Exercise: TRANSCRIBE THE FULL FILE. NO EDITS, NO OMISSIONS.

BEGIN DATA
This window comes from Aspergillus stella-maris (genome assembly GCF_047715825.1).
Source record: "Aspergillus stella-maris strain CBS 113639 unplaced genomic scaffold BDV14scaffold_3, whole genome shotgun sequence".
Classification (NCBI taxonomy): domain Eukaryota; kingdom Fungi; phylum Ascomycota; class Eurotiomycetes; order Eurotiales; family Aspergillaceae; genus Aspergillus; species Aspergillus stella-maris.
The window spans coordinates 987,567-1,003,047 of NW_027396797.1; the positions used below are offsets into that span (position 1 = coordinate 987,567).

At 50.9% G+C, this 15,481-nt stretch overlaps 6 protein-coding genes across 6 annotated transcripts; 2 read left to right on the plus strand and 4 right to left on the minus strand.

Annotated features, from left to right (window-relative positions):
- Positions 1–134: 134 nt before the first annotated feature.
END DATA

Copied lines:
This window comes from Aspergillus stella-maris (genome assembly GCF_047715825.1).
Source record: "Aspergillus stella-maris strain CBS 113639 unplaced genomic scaffold BDV14scaffold_3, whole genome shotgun sequence".
Classification (NCBI taxonomy): domain Eukaryota; kingdom Fungi; phylum Ascomycota; class Eurotiomycetes; order Eurotiales; family Aspergillaceae; genus Aspergillus; species Aspergillus stella-maris.
The window spans coordinates 987,567-1,003,047 of NW_027396797.1; the positions used below are offsets into that span (position 1 = coordinate 987,567).

At 50.9% G+C, this 15,481-nt stretch overlaps 6 protein-coding genes across 6 annotated transcripts; 2 read left to right on the plus strand and 4 right to left on the minus strand.

Annotated features, from left to right (window-relative positions):
- Positions 1–134: 134 nt before the first annotated feature.